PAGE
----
Women were drafted into the workforce the way that men were drafted into the army. Iconography like Rosie the Riveter represented women on factory floors and other jobs once typically occupied by men. But once the war ended, the hourglass flipped: women were largely banished to the home and subordinate roles whether they wanted to be there or not.
The famous photo of a sailor grabbing a nurse and kissing her without her consent when the news broke that America won the war? It set the tone for what would come when media forces and public policy pushed the dedicated homemaker archetype as the feminine ideal. L.A. Noire depicts this social push, with a majority of its women characters being in roles of servitude: housewives, secretaries, phone operators, and rape and murder victims.
The latter are often gruesomely displayed, while the male corpses you stumble on are always fully clothed. But this game gets a pass from this common video game transgression because the female corpses aren’t gratuitous. They’re based on murder cases that happened in real life and serve as environmental storytelling of how The Werewolf kills his victims. Meanwhile, the killer taunts protagonist Cole Phelps (played by Mad Men’s Aaron Staton) and his homicide desk partner Rusty Galloway (Michael Grady) during the latter’s protracted investigation.
As part of their search, Cole and Rusty track down a necrophiliac who has friends with the same preference, and Carruthers the medical examiner even reveals that he had to fire his assistant because he found out he associates with them. Nevertheless, the player is hammered with the reminder that women have no peace from being used and violated even in death – a problem society is still dealing with almost 80 years later.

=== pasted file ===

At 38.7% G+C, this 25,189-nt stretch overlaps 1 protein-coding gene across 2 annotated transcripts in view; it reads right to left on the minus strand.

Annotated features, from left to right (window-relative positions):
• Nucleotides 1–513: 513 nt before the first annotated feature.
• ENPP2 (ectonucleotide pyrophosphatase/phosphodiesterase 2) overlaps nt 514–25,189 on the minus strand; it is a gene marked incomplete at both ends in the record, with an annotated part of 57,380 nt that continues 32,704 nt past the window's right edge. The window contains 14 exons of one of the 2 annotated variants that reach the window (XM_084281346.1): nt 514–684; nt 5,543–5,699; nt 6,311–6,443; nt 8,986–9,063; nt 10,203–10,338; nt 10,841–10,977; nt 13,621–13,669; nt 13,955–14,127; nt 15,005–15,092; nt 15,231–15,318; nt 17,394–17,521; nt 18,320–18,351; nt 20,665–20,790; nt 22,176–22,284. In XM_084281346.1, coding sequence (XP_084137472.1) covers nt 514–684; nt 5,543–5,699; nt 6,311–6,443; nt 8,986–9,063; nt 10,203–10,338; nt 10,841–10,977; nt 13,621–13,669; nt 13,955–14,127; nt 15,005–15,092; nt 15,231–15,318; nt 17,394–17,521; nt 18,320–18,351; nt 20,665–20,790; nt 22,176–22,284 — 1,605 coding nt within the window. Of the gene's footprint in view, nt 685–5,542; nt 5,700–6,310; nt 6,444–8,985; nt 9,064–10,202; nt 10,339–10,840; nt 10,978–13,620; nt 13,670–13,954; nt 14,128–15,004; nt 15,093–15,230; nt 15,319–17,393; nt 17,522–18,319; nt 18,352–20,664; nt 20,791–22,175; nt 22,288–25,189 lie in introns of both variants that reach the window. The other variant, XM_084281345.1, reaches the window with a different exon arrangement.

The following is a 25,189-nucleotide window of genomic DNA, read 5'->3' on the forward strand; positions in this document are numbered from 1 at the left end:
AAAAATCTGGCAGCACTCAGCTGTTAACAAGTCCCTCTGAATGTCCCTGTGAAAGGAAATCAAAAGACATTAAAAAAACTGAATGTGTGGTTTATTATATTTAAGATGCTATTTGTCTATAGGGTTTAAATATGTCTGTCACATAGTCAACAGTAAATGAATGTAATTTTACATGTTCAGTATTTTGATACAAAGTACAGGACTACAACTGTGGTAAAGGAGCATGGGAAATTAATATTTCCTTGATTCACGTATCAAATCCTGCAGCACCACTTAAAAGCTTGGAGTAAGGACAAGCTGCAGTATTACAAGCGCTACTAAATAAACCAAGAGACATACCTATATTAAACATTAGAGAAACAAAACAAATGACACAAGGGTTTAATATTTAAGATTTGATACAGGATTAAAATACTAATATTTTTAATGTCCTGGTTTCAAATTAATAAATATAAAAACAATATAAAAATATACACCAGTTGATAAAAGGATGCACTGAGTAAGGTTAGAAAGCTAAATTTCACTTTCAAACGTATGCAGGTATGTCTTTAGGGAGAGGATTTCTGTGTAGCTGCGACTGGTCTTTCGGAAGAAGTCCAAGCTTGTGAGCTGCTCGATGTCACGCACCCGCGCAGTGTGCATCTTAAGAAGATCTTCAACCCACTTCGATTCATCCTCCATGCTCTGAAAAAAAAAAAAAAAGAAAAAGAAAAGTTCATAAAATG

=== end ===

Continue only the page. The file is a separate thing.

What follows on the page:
The homicide cases are some of the most disturbing in the game, and would remain so even if they hadn’t been inspired by real-life murders that occurred in LA and Chicago. They’re disturbing because they’re depicted as being an everyday occurrence.
The Werewolf, we eventually learn, was Garrett Mason, a temp bartender – one of many witnesses Cole (and therefore the player) interrogates throughout the course of the game. The case sheds light on a social standard that unfortunately hasn’t changed much since: all of the women The Werewolf killed could easily have their murders pinned on an abusive husband, a man who lusted after them, or a random angry man.
Most importantly though, they aren’t perfect victims. These women didn’t have happy home lives. They drank heavily, hence the unsuspected bartender. Some were promiscuous, or in the case of Celine Henry, she was the abuser, though it’s notable that even the strangely progressive Cole doesn’t extend sympathy towards her husband. To this day, men who’ve experienced intimate partner violence are often sidestepped and unacknowledged.
Violence against women, meanwhile, be it by a husband or a stranger, always has a “What did she do to provoke him?” or “Why didn’t she just leave?” string attached. In real life, women must be utterly virginal to be believed as victims – and even that’s not a guarantee the cops will actually take their murders seriously. Rusty believes The Werewolf chooses his victims based on not having access to sex – he theorises that the killer is perhaps a husband taking out his frustrations with his wife on other women.
If you disobeyed your husband and ventured out in the big bad world, the thinking of the time went, becoming another crime statistic was your fate. Despite your chances of encountering a serial killer while out at night being fairly minuscule regardless of gender, this mentality has persisted into the 21st century, and has been weaponised against women for decades.
Close up on Cole